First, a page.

An English Family Lawyer in Chicago
I am in Chicago this week; I was delighted to address the lawyers at Schiller DuCanto & Fleck LLP, the largest family law firm in the USA.
The city is buzzing: in a few days’ time Oprah will close the famous Michigan Avenue – the “Magnificent Mile” of top stores – and launch her next series from outside the Wrigley Building. The Black Eyed Peas will be in concert with her! Next month, Chicago will learn if it has succeeded in its bid to host the 2016 Olympic Games.
I am fond of Chicago and find it difficult to do it justice when describing it. Situated on Lake Michigan, its architecture is stunning. The buildings are set off by the vast lake and the river that flows through the city. The views are overwhelming.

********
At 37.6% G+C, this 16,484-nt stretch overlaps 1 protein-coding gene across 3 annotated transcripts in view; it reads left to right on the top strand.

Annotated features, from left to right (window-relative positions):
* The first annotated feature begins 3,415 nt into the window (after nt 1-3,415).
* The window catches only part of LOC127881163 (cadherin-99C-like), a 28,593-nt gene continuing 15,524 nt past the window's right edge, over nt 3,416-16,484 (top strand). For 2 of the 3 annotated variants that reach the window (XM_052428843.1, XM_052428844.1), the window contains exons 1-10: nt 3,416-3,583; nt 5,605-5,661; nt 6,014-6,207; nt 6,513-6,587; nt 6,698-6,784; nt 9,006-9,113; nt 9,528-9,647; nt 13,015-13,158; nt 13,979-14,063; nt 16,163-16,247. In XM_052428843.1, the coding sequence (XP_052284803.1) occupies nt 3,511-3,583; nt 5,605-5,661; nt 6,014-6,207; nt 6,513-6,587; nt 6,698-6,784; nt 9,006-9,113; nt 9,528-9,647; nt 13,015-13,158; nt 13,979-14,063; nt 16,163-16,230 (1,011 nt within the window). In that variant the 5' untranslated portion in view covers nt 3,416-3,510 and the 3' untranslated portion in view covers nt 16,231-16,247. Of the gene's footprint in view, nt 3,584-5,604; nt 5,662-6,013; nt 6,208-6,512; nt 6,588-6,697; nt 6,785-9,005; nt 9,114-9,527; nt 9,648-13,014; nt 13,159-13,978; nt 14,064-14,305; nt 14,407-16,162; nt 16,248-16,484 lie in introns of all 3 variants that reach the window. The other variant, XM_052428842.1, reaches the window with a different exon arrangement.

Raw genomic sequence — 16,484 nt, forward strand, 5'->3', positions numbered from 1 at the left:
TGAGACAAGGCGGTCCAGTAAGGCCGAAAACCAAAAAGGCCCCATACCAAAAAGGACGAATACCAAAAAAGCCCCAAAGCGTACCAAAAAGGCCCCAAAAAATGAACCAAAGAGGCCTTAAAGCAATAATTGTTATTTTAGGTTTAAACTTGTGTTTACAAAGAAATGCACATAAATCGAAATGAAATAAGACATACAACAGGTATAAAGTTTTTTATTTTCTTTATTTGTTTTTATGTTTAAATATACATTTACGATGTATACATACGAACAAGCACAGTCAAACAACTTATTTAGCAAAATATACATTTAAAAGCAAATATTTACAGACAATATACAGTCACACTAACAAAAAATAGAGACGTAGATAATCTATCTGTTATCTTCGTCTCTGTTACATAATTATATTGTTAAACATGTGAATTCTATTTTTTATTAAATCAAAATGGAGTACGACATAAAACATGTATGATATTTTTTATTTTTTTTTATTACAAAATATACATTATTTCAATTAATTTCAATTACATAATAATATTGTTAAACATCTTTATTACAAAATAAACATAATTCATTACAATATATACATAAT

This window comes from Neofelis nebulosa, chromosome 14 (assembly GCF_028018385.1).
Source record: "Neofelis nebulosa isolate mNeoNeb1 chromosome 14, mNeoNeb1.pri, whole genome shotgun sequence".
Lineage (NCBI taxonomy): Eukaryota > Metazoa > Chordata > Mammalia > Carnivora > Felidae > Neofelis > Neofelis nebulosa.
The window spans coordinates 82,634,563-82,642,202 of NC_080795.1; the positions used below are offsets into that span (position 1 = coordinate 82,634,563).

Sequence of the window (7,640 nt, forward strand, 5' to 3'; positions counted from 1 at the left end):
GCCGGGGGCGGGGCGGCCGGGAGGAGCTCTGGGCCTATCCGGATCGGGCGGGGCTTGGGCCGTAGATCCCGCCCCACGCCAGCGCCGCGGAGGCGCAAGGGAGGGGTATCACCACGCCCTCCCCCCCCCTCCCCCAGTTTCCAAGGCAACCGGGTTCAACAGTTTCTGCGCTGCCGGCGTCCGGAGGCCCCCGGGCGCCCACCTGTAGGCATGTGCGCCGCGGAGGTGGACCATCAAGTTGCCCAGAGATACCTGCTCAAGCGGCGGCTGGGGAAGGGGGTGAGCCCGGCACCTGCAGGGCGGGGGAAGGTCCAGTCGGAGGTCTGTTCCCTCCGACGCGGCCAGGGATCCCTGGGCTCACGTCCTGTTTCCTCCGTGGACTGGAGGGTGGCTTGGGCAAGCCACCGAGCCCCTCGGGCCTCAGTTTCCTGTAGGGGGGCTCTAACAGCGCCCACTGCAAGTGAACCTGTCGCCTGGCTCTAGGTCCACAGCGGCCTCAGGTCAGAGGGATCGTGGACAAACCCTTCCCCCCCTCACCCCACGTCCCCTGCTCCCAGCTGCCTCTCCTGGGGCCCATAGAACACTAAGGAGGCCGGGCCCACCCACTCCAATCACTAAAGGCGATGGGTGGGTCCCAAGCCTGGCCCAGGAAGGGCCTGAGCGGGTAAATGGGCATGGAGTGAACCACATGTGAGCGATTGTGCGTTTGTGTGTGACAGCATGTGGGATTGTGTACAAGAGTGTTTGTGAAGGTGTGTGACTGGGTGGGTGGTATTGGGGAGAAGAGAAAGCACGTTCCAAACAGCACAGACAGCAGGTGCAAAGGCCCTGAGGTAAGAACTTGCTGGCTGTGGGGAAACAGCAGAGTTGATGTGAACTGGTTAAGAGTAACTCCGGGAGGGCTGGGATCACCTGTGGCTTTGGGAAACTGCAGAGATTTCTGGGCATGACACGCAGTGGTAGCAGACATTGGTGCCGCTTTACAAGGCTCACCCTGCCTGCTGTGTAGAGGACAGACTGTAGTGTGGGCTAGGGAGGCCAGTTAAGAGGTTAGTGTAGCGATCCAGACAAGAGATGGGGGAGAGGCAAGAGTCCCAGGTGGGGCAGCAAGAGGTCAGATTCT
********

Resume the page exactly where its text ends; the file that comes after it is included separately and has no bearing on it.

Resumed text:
As for the artwork in this city: it is spellbinding. Want to see that quintessential American painting, American Gothic? It is here. So too is the best collection of French Impressionists in the world, displayed in room after room at the Art Institute of Chicago.
I took a trolleybus down to Chicago’s South Side, to visit the areas where blues music has a home and to see the relatively modest home where a black American law lecturer and his family lived – before he became President of the USA and left for the White House.
Schiller DuCanto & Fleck is situated on the top floor of a skyscraper on LaSalle Street, which doubles as Gotham City in the Batman films, and its offices provide amazing views across the city. The firm is headed by renowned American “superlawyer” Donald Schiller.
I didn’t know what to expect when I visited, but I needn’t have been concerned. The lawyers there, all of whom have excellent credentials, could not have been friendlier. Our lively session, during which English and American divorce law was compared and contrasted, gave food for thought on both sides.